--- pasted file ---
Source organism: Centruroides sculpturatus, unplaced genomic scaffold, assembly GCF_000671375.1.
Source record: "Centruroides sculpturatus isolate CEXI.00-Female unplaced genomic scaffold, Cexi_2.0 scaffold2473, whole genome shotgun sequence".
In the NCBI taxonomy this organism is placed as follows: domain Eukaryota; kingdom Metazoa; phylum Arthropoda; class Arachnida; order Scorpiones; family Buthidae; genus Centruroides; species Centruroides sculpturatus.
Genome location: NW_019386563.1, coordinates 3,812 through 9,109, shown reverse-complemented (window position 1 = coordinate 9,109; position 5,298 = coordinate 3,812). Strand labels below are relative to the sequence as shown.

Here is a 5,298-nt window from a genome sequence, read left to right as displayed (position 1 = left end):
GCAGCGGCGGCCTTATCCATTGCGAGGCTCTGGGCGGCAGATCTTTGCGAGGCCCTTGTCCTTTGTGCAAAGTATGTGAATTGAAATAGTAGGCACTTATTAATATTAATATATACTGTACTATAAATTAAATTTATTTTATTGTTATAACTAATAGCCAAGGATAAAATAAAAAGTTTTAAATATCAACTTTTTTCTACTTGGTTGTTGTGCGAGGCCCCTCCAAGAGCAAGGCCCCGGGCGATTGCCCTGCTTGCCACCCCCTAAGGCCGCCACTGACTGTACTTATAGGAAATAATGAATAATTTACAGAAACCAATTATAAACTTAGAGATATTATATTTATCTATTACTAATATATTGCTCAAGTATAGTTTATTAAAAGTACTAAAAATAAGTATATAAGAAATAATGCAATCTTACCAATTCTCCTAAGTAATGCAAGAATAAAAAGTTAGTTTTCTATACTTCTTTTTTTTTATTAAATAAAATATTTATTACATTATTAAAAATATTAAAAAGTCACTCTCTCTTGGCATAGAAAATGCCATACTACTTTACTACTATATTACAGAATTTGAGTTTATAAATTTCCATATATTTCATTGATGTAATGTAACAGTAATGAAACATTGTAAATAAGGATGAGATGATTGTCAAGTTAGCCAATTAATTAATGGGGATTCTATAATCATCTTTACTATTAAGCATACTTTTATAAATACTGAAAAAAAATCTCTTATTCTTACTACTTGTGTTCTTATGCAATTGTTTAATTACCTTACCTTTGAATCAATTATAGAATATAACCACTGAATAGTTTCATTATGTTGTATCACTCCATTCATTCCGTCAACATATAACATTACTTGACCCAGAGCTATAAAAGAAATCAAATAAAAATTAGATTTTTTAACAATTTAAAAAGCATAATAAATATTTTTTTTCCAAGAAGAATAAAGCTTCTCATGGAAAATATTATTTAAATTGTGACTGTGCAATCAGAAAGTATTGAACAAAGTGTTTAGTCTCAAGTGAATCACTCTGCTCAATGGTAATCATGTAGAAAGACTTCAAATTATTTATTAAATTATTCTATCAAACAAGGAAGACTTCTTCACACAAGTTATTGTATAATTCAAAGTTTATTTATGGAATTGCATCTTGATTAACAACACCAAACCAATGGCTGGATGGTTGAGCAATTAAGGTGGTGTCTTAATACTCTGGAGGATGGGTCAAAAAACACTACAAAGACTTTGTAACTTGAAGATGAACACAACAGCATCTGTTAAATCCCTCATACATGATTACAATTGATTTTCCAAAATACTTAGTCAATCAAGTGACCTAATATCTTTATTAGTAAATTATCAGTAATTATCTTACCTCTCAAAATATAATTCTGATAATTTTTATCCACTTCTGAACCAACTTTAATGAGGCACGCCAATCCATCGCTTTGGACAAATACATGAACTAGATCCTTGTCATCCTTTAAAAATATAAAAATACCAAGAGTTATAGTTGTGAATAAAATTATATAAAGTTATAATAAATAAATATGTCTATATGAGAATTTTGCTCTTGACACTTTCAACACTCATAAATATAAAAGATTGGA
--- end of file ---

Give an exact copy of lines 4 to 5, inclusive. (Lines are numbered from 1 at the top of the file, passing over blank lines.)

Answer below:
Genome location: NW_019386563.1, coordinates 3,812 through 9,109, shown reverse-complemented (window position 1 = coordinate 9,109; position 5,298 = coordinate 3,812). Strand labels below are relative to the sequence as shown.

Here is a 5,298-nt window from a genome sequence, read left to right as displayed (position 1 = left end):